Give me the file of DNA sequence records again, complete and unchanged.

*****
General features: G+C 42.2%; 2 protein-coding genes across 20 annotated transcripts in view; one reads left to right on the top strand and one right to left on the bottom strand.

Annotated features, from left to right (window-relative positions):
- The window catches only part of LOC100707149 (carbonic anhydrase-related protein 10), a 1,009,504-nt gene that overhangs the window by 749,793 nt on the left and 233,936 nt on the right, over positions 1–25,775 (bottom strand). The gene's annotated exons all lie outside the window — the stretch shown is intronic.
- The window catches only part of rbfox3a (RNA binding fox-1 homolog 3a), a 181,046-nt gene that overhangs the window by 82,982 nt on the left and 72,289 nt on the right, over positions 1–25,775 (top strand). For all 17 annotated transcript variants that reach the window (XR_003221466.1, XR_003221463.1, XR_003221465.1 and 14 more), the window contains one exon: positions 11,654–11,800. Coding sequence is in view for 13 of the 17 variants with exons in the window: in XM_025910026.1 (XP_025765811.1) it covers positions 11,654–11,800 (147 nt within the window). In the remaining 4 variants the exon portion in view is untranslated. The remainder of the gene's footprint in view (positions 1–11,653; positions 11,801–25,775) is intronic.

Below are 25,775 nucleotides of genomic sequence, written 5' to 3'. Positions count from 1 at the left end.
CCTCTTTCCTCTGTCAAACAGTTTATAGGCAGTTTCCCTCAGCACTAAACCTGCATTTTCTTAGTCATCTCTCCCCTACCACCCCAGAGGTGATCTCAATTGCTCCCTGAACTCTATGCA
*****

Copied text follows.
General features: G+C 42.2%; 2 protein-coding genes across 20 annotated transcripts in view; one reads left to right on the top strand and one right to left on the bottom strand.

Annotated features, from left to right (window-relative positions):
- The window catches only part of LOC100707149 (carbonic anhydrase-related protein 10), a 1,009,504-nt gene that overhangs the window by 749,793 nt on the left and 233,936 nt on the right, over positions 1–25,775 (bottom strand). The gene's annotated exons all lie outside the window — the stretch shown is intronic.
- The window catches only part of rbfox3a (RNA binding fox-1 homolog 3a), a 181,046-nt gene that overhangs the window by 82,982 nt on the left and 72,289 nt on the right, over positions 1–25,775 (top strand). For all 17 annotated transcript variants that reach the window (XR_003221466.1, XR_003221463.1, XR_003221465.1 and 14 more), the window contains one exon: positions 11,654–11,800. Coding sequence is in view for 13 of the 17 variants with exons in the window: in XM_025910026.1 (XP_025765811.1) it covers positions 11,654–11,800 (147 nt within the window). In the remaining 4 variants the exon portion in view is untranslated. The remainder of the gene's footprint in view (positions 1–11,653; positions 11,801–25,775) is intronic.

Below are 25,775 nucleotides of genomic sequence, written 5' to 3'. Positions count from 1 at the left end.
CCTCTTTCCTCTGTCAAACAGTTTATAGGCAGTTTCCCTCAGCACTAAACCTGCATTTTCTTAGTCATCTCTCCCCTACCACCCCAGAGGTGATCTCAATTGCTCCCTGAACTCTATGCA